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about the game the process we made some

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very painful mistakes such as trying to

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launch in a steam summer sale luckily we

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dodged that bullet last minute but still

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I didn't know that that wasn't the thing

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you should do or that your game can get

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pirated before your game even released

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because of things like steam curators

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those are things that I've had to just

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School of Hard Knocks learn myself to

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make videos about this on this channel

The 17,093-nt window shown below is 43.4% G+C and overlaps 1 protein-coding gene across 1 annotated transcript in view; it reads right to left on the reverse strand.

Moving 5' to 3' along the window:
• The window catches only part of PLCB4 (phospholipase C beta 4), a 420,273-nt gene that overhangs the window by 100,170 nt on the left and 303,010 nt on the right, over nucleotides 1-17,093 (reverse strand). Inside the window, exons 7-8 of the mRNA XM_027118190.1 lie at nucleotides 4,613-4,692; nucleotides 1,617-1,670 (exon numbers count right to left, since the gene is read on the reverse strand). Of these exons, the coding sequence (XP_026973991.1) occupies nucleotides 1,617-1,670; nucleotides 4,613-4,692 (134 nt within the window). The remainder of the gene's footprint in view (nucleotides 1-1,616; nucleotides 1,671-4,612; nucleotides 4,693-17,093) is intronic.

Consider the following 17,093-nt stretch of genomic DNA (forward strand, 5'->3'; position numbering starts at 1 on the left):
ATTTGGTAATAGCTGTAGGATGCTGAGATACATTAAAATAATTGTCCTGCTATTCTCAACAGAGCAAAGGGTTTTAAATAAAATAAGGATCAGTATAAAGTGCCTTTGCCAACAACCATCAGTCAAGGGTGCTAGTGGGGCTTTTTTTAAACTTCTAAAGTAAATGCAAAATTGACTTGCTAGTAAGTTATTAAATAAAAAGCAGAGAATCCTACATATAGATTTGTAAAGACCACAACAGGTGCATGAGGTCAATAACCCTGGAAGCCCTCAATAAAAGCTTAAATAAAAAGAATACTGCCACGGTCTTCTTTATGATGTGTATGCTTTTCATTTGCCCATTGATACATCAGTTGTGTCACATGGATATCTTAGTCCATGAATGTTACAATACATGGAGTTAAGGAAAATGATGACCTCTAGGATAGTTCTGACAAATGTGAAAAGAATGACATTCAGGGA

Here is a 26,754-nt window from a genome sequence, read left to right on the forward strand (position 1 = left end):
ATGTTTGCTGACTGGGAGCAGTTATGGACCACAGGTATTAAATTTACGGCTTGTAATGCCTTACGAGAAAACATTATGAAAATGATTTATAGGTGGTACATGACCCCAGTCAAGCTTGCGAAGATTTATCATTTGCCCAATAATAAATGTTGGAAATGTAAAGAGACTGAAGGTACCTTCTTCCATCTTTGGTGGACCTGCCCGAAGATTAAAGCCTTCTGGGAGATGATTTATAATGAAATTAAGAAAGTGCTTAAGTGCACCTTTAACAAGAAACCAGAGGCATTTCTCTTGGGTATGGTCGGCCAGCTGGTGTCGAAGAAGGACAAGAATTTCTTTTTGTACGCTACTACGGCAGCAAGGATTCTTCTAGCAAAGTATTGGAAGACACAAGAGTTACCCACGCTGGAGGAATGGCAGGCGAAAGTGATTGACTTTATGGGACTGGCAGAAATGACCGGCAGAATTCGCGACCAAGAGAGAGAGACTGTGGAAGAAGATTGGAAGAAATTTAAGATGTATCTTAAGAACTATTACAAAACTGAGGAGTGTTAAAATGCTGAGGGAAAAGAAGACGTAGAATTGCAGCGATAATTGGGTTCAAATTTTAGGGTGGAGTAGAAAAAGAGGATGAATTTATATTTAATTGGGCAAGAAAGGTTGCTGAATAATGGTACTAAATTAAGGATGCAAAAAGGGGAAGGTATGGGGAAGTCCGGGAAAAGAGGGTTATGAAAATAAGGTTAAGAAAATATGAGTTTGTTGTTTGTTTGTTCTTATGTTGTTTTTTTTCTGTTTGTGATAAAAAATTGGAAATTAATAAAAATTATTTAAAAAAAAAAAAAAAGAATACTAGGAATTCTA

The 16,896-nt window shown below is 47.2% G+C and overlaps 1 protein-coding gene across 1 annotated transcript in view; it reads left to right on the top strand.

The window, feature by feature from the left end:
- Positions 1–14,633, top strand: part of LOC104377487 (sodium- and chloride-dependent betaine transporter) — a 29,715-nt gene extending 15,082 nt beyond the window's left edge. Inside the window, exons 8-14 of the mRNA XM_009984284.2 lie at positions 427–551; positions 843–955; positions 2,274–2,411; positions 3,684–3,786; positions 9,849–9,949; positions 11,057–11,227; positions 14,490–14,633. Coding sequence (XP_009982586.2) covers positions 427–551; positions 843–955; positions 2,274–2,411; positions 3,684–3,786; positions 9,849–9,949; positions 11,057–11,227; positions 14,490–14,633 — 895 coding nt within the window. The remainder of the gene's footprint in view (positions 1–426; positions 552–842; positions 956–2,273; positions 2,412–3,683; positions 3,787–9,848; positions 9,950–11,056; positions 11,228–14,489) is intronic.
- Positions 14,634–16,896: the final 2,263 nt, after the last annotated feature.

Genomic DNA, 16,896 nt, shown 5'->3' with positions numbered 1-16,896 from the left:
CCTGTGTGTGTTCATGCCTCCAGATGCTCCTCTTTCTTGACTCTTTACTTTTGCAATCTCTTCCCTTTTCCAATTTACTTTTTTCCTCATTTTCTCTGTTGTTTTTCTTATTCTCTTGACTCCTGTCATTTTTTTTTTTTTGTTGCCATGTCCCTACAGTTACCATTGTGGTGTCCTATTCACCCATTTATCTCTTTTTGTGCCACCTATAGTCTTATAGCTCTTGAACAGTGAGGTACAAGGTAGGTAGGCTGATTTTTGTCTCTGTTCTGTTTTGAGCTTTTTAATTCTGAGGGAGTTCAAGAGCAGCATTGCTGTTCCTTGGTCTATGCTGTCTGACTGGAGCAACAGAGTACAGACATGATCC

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but I also never actively looked for the

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that kind of content when we were making

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our first game to begin with another

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mistake with it is that we didn't focus

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enough on visuals I know once again I've

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been beating this horse to that on this

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YouTube channel over the past few months